Patterns boasts cinematography by Oscar winner Boris Kaufman (On the Waterfront, 12 Angry Men) and art direction by Richard Sylbert (Chinatown, The Graduate), as well as focused performances from a fine ensemble (including Network's Beatrice Straight as Fred's wife Nancy). But of course the main draw remains Serling, whose story seems every bit as relevant—indeed, more so—today. There is efficiency but also music in his theatrical language, and he deserves the last word: "If...any indictment is suggested, it is simply the indictment of the imposed values of a society that places such stock in success and has so little preoccupation with morality when success has been attained...The patterns of which this piece speaks are behavior patterns of little human beings in a big world—lost in it, intimidated by it, and whose biggest job is to survive in it."

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Aspect ratios: 1.66:1

Number of discs: 1

Audio: DTS-HD Master Audio 2.0

Street date: 9/27/2016

Distributor: The Film Detective

The Film Detective offers up another interesting public-domain title with Patterns, making its Blu-ray debut. Although the disc is, per the company's strategy, a bare-bones BD-R and not a pressed disc, the feature is excellent and the A/V transfer is quite good. BD-Rs are controversial among home-theater buffs; they are widely thought to be less durable and to have a shorter shelf life, although proper storage and handling can mitigate those concerns.

At any rate, the source print and transfer are pretty good looking for Patterns, with a proviso: the last three and a half minutes go soft, hazy, and dark, with film grain spiking. Obviously, this is an issue with the source print or prints, and it's reasonable to assume this was the best Film Detective could do (the disc is billed as "digitally restored from original 35mm film elements," but it's possible that print damage necessitated using a 16mm source for the last few minutes). While distracting, the issue is relatively minor.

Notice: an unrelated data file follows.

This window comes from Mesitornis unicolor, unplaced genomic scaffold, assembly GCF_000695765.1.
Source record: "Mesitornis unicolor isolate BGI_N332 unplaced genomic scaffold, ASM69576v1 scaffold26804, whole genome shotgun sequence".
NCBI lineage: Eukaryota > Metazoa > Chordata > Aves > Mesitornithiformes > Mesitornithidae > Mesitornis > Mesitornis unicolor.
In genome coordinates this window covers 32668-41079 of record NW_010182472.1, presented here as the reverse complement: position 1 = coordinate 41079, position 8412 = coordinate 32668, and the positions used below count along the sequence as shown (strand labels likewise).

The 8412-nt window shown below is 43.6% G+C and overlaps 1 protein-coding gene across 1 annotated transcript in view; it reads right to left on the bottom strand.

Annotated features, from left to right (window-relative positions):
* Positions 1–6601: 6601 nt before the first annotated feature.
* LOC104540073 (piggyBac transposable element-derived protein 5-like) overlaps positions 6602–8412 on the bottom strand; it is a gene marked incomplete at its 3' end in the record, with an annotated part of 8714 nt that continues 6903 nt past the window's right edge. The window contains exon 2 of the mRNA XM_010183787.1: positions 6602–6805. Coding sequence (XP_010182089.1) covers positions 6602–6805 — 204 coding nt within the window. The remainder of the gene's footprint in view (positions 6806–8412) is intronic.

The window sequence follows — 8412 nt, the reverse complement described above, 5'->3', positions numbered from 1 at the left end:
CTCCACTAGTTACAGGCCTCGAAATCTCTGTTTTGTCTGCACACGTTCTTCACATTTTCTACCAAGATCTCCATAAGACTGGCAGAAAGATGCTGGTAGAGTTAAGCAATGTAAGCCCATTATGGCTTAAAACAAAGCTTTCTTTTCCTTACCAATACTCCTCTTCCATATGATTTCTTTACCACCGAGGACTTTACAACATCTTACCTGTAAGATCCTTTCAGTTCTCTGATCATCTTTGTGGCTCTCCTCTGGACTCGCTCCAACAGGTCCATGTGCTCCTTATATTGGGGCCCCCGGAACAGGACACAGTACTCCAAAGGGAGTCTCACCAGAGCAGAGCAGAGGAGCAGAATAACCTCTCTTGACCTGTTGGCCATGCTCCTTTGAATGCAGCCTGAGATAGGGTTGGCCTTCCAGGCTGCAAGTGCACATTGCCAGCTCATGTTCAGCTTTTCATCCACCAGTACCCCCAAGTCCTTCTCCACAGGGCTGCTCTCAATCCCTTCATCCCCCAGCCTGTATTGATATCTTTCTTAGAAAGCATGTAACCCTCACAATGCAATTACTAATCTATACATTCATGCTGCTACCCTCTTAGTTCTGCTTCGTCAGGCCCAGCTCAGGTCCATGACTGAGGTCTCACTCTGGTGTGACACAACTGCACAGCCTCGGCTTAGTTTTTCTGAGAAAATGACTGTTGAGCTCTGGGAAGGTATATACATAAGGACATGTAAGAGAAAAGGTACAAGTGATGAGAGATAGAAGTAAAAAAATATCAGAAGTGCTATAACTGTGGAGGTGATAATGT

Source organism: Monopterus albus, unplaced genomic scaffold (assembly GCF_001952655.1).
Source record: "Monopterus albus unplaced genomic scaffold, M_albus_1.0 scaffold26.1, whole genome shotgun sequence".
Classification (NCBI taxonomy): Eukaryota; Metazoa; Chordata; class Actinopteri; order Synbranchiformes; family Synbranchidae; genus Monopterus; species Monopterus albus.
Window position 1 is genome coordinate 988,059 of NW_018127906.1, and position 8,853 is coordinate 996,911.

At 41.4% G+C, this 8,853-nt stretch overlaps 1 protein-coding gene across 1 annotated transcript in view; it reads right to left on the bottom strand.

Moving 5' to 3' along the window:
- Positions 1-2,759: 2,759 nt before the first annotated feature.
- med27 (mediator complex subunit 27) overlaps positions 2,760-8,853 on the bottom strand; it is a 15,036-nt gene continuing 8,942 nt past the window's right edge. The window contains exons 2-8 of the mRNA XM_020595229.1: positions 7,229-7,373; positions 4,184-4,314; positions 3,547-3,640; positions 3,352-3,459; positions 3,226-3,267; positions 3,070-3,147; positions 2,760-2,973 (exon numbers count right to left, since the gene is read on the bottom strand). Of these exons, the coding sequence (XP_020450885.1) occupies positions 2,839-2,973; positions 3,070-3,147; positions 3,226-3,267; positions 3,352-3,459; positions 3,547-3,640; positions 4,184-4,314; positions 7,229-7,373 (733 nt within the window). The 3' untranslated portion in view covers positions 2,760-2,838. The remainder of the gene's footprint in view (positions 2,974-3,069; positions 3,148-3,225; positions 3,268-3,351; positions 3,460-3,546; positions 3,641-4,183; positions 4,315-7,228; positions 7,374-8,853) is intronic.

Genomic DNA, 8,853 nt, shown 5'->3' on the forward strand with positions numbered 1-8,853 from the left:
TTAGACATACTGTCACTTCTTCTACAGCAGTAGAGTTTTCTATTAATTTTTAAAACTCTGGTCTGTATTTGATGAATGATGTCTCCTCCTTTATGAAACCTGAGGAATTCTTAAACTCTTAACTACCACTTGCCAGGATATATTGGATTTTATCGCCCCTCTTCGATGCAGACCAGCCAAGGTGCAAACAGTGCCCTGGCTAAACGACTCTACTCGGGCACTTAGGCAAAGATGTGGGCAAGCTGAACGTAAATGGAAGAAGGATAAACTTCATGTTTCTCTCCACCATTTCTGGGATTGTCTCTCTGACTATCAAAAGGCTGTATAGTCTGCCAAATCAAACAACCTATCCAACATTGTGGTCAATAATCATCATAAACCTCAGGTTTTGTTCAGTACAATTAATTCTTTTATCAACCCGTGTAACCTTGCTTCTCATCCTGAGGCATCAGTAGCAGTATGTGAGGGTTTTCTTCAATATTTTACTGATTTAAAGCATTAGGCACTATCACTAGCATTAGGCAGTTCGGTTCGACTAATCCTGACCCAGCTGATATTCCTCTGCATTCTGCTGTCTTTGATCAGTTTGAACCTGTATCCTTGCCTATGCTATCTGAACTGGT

Most of the 1.66:1 transfer looks gloriously filmlike, with natural grain and some light dust, dirt, and scratches that simply remind us of seeing film projected in theaters (remember that?). With excellent contrast for the black-and-white image, we get a sense of depth, and the image is nicely detailed and, therefore, textured.

Sound comes in a highly satisfactory DTS-HD 2.0 track that sounds pleasingly like other films of its vintage, with clear dialogue and effects, as well as strong music. (I could not discern any distracting hiss or the like.)

No bonus features are included on the disc (understandably), which happily maxes out disc space for picture and sound.


Review gear:
Panasonic Viera TC-P55VT30 55" Plasma 1080p 3D HDTV
Oppo BDP-93 Universal Network 3D Blu-ray Disc Player
Denon AVR2112CI Integrated Network A/V Surround Receiver
Pioneer SP-BS41-LR Bookshelf Speaker (2)
Pioneer SP-C21 Center Speaker
Pioneer SW-8 Subwoofer